Dick Lee's Fried Rice Paradise and Michael Chiang's Mixed Signals to be adapted for the small screen

The cast of Dick Lee's stage musical Fried Rice Paradise, which will be retold in a 13-part television series slated for telecast in 2019.
The cast of Dick Lee's stage musical Fried Rice Paradise, which will be retold in a 13-part television series slated for telecast in 2019.PHOTO: ST FILE
The cast of Michael Chiang's play Mixed Signals, which will be retold in a 13-part television series slated for telecast in 2019.
The cast of Michael Chiang's play Mixed Signals, which will be retold in a 13-part television series slated for telecast in 2019.PHOTO: ST FILE

SINGAPORE - Dick Lee's popular stage musical Fried Rice Paradise will be retold in a 13-part television series slated for telecast in 2019.

The new project is part of Mediacorp's Lights. Camera. Singapore initiative, which will see the reworkings of familiar Singapore stories, as well as reruns of popular Singapore films, on Channel 5 and streaming service Toggle.

The new initiative was announced on Tuesday (Nov 20). It kicks off on Nov 27 and will run every Tuesday at 10pm.

Lee said in a press statement: "The upcoming iteration is centred on protagonist Choo Bee Lean in the 1980s, who is struggling to keep her father's coffee shop afloat. Our national identity is something we must never take for granted, so I'm always mindful of imbuing my work with a sense of Singaporean-ness."

Besides Fried Rice Paradise, which is set to air in July 2019, Michael Chiang's play Mixed Signals will also be retold as a 13-part television series. The series, about dating in the digital age, will premiere in October 2019.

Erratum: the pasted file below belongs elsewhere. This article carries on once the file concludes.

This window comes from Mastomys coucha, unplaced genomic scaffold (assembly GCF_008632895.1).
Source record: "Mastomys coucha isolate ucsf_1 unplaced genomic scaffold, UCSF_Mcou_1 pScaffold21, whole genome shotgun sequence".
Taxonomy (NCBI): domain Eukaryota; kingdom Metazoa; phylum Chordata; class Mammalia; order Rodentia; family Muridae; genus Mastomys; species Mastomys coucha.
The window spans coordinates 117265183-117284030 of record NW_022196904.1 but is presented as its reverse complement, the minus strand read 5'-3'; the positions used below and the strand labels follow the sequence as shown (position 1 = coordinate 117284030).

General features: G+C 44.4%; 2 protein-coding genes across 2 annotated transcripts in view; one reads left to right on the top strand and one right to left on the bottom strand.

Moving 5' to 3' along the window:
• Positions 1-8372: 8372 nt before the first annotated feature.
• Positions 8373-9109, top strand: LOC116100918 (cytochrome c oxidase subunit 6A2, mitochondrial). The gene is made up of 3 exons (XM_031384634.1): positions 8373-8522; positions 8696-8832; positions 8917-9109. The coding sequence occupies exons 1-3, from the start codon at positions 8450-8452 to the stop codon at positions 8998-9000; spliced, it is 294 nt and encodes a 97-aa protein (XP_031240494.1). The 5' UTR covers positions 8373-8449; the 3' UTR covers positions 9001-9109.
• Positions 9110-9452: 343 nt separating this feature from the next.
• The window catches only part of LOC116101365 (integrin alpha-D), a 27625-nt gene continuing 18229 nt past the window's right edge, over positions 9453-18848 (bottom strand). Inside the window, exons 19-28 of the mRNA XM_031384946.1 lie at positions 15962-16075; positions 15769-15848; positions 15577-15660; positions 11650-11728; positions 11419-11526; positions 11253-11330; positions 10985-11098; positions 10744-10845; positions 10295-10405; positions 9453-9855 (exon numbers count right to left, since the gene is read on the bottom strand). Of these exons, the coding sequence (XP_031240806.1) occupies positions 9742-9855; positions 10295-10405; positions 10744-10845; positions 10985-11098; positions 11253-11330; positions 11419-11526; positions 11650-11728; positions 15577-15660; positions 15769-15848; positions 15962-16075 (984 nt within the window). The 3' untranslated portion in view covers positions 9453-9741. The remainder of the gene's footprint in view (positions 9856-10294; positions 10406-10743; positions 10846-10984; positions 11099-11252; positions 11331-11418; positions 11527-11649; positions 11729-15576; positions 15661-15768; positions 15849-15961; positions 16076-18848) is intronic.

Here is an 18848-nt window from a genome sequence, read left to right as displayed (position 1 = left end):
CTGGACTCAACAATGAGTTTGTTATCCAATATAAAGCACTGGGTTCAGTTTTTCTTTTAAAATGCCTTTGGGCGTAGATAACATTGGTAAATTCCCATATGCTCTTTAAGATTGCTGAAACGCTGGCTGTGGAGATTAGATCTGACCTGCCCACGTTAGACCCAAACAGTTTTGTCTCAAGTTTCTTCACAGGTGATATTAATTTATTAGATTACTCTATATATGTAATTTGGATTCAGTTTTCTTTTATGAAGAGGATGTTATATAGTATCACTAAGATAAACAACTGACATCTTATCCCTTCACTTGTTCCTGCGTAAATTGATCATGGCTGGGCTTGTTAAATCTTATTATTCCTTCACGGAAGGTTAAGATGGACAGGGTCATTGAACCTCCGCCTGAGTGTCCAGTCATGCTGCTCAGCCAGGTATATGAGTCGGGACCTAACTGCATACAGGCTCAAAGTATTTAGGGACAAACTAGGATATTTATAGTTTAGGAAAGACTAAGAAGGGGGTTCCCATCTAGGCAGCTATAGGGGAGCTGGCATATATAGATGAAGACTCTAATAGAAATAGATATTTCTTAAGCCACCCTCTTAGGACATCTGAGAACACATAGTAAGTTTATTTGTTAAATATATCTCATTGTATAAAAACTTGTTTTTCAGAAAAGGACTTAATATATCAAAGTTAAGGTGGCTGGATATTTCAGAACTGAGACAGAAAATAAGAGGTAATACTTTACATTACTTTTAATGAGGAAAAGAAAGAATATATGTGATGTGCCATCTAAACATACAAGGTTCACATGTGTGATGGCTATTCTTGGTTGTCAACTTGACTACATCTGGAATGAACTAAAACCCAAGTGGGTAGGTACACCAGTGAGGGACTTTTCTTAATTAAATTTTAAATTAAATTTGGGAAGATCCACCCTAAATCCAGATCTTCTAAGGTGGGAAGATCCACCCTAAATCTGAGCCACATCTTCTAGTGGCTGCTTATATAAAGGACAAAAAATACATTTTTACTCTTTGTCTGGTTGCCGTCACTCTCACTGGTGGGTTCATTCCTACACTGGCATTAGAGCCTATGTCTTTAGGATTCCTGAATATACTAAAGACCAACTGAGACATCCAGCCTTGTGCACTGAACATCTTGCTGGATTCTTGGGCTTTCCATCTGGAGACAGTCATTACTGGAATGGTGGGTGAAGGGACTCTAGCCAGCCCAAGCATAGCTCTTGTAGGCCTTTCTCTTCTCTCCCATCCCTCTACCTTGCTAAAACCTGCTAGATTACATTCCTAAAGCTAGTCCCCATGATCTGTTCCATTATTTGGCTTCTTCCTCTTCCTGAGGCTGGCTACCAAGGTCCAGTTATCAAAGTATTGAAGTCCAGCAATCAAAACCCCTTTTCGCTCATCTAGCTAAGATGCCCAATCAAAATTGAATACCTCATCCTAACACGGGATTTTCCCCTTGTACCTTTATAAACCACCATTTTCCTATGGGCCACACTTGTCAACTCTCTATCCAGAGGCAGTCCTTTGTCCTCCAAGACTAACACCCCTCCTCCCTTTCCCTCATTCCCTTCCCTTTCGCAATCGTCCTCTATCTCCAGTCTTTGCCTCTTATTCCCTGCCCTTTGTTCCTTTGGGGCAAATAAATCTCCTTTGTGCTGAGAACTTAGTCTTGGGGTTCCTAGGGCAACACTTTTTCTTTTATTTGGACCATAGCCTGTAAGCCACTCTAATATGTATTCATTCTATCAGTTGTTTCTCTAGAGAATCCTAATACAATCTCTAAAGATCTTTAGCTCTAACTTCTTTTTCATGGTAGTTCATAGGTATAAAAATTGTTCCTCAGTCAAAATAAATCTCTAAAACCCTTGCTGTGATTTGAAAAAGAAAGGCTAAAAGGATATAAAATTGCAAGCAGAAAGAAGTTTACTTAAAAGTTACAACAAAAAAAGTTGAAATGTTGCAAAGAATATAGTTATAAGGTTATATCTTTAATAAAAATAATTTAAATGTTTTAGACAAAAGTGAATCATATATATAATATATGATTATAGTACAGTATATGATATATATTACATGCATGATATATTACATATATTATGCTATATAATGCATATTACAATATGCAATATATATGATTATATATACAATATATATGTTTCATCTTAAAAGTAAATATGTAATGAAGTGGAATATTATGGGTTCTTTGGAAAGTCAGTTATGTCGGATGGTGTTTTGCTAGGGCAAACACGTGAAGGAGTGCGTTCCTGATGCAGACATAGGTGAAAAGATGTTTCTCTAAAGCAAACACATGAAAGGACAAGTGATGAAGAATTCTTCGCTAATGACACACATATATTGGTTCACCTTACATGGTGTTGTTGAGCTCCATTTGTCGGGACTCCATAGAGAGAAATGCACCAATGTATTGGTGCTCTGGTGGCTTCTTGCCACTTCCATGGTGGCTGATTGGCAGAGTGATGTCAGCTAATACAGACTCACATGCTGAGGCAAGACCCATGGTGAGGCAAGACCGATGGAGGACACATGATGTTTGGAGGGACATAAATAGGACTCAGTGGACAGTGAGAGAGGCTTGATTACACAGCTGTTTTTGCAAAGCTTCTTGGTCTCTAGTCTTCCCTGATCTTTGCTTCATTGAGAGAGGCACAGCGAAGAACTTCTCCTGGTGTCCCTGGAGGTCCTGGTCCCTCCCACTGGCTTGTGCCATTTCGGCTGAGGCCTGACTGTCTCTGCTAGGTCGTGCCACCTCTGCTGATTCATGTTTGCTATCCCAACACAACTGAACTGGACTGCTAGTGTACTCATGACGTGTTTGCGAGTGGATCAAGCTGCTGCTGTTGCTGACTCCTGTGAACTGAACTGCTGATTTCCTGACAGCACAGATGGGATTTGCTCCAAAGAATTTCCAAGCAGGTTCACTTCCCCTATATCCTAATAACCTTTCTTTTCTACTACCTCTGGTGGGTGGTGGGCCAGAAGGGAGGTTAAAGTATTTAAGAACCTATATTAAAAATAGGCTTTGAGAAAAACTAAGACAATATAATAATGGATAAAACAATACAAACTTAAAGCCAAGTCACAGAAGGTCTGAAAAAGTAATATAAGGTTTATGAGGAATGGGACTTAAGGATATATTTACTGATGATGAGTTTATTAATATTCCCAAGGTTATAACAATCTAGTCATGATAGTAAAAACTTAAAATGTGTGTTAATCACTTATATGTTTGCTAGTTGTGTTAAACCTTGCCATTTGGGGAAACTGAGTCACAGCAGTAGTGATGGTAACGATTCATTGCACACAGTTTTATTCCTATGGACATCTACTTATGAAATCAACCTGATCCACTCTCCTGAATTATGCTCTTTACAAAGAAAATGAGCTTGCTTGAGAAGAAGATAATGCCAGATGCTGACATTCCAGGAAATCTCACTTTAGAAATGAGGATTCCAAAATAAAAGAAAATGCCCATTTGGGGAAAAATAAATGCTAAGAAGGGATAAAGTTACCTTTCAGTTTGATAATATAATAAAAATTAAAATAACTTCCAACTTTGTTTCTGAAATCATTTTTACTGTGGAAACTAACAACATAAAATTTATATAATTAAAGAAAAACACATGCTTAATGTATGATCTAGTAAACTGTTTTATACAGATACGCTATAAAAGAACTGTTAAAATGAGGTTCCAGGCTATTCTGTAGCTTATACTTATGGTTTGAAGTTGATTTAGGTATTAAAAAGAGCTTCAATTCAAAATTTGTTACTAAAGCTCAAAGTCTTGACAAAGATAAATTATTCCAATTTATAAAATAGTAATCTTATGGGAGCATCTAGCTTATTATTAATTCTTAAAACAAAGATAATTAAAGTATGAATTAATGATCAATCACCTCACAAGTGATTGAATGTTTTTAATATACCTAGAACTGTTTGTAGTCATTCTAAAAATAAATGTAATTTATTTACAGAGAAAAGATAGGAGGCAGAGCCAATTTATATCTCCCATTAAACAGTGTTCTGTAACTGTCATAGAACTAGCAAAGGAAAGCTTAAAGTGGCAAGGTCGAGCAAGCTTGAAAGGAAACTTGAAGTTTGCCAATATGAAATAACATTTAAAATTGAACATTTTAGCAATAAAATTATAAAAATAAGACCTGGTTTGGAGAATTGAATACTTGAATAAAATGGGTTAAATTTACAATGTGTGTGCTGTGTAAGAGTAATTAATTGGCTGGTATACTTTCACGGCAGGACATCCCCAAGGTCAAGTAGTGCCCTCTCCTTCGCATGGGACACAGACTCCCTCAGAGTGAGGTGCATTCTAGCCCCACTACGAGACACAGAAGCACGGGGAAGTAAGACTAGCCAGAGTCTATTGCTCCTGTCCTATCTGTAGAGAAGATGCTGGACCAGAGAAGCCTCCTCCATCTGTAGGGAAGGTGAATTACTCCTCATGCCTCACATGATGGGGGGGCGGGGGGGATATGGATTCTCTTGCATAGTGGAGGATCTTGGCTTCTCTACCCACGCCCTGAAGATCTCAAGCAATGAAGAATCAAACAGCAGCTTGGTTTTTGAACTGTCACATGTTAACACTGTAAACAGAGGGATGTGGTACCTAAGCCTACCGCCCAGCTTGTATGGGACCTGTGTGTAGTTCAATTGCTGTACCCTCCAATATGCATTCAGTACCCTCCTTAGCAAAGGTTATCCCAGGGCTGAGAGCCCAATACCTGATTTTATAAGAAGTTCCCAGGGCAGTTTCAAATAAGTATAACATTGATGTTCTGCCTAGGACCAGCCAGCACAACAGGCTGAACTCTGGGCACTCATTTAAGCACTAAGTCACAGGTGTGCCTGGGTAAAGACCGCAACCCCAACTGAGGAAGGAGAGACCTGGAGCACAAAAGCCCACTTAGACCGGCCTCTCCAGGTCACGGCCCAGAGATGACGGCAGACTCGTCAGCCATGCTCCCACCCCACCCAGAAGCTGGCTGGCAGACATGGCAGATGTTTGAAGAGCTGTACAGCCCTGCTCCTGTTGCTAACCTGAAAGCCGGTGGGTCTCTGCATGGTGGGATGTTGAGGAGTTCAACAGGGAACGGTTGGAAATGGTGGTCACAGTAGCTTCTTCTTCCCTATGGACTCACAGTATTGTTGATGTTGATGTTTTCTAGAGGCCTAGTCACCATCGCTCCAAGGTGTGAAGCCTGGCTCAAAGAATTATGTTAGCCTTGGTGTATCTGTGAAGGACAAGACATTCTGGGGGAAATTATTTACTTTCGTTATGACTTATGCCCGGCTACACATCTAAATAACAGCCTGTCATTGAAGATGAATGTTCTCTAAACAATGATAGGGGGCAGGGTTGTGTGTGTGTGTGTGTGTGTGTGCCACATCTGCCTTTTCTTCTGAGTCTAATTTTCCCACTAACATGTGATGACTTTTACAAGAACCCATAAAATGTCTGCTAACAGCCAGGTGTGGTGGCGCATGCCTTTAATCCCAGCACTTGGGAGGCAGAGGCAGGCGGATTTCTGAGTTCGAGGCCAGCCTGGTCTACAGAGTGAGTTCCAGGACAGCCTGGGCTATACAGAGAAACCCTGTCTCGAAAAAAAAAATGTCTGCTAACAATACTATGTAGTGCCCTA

Chiang said: "The humorous high jinks will be heightened for television. I want to introduce new characters that will allow for some truly unexpected sub-plots. Possibly throw in a song or two?"

A number of award-winning Singapore films will also be aired as part of the initiative. These include Anthony Chen's Golden Horse Best Picture family drama Ilo Ilo (2013), Kirsten Tan's set-in-Thailand road movie Pop Aye (2017) and anthology film 7 Letters (2015).

Chen said: "It's tremendously gratifying to be able to introduce my work to a fresh audience five years after its inception. I hope the touching tale will resonate with a new generation of Singaporean fans the way it has with viewers all around the world."


Correction note: This article has been updated to reflect the correct name of Mediacorp's Lights. Camera. Singapore initiative. We are sorry for the error.